|Publication number||US3992769 A|
|Application number||US 05/622,951|
|Publication date||Nov 23, 1976|
|Filing date||Oct 16, 1975|
|Priority date||Oct 16, 1975|
|Also published as||CA1049240A1|
|Publication number||05622951, 622951, US 3992769 A, US 3992769A, US-A-3992769, US3992769 A, US3992769A|
|Inventors||James C. Jackson|
|Original Assignee||Ethyl Corporation|
|Export Citation||BiBTeX, EndNote, RefMan|
|Patent Citations (12), Referenced by (27), Classifications (22)|
|External Links: USPTO, USPTO Assignment, Espacenet|
The present invention relates to a method of making a unitary construction element having a thermal barrier or break therein, commonly referred to as a thermal barrier extrusion, which can be employed in construction of windows, doors, frames therefor, and the like.
The invention generally relates to a method of making a thermobreak member or thermal barrier metal extrusion utilizing a single metal extrusion and a plastic, or the like, insulating member.
The invention especially relates to a method of making a unitary thermal barrier extrusion wherein mechanical means are employed to join an insulating member with a metal extrusion or shape.
A variety of types of thermal barrier constructions and methods therefore have been developed. U.S. Pat. Nos. 3,204,324; 3,393,487; 3,411,254; 3,420,026; 3,517,472; 3,815,216; and 3,823,524 and Swiss Pat. No. 320,998 (same as British Pat. No. 768,499) are illustrative of these.
U.S. Pat. No. 3,204,324 is representative of a method of making a thermal barrier construction element or insulating construction, wherein a metal shape having a generally U-shaped channel therein is filled with a flowing resinous insulating composition; the composition is cured, and subsequently a portion of the metal member or web forming the base of the channel is removed. U.S. Pat. No. 3,823,524 relates to a similar method but employs a web member which extends convexly between the structural member forming the channel. Both of these methods require the use of a liquid resinous composition which is subsequently cured or hardened.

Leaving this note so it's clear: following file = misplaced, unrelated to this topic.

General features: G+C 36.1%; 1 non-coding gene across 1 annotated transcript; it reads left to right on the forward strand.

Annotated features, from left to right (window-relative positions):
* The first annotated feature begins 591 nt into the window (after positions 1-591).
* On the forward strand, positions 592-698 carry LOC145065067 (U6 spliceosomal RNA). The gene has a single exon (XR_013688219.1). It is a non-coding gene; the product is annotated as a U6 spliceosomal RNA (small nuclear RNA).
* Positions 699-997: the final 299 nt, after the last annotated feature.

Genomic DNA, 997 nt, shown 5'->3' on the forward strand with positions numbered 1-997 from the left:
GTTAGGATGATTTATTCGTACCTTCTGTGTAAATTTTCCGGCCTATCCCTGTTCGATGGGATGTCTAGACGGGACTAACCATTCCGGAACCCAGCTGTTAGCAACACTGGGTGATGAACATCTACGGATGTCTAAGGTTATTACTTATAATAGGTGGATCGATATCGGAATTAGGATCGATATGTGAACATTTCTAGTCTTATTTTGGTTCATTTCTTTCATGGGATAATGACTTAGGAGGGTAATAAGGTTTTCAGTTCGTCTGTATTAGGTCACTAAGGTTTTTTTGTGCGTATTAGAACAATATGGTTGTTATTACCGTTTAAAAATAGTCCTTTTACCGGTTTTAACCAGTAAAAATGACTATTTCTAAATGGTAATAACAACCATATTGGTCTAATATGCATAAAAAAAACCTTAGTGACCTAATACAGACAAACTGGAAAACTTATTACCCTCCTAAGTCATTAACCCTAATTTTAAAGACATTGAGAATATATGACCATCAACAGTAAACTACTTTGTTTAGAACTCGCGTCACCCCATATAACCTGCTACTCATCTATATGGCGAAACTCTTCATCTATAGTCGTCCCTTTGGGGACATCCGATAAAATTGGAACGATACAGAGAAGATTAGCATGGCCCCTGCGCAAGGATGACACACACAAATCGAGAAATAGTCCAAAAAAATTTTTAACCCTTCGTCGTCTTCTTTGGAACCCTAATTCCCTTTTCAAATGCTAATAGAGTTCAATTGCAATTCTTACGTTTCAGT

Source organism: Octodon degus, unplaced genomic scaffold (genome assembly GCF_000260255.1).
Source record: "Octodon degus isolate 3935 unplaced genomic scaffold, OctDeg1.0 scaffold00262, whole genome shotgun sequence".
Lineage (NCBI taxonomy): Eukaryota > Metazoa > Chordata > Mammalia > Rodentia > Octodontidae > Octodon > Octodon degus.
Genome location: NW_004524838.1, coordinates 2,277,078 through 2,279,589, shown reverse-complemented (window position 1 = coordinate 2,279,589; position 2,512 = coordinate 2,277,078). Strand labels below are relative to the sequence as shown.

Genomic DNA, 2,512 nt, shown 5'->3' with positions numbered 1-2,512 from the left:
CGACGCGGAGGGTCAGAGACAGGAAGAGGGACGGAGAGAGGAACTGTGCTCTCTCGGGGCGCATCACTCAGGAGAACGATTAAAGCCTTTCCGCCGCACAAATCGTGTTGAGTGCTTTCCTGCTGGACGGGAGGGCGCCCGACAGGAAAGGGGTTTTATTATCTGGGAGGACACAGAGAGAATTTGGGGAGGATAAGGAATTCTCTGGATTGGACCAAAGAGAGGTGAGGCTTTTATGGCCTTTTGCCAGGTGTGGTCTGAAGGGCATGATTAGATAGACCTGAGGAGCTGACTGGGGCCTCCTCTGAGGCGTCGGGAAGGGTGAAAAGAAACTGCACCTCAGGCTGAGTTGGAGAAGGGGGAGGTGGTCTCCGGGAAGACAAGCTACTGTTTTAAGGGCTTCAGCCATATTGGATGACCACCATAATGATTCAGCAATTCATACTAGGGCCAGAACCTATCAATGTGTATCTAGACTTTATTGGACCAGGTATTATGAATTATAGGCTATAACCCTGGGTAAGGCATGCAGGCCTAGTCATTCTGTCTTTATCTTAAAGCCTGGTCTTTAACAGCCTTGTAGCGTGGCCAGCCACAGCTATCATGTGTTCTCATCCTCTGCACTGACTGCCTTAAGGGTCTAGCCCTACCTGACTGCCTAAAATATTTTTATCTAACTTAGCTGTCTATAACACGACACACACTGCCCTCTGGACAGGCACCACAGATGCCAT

U.S. Pat. No. 3,393,487 discloses a somewhat more complicated process for making a thermal insulating joint construction and also utilizes a liquid plastic material. In such process, two separate elongated metal shapes are spaced apart and fastened together with a solid first insulating member. The two shapes and the first insulating member provide a channel in which a second thermal insulating member is flowed therein. Upon solidification of the latter, the metal and insulating members are locked together as an integral unit. U.S. Pat. No. 3,411,254 provides for another type of plastic thermobreak which utilizes a plastic locking strip which contains a heat actuated blowing agent to join two separate metal shapes. After assembly of the two metal shapes and the plastic strip, the unit is heated to expand the plastic into tight engagement with the two metal members.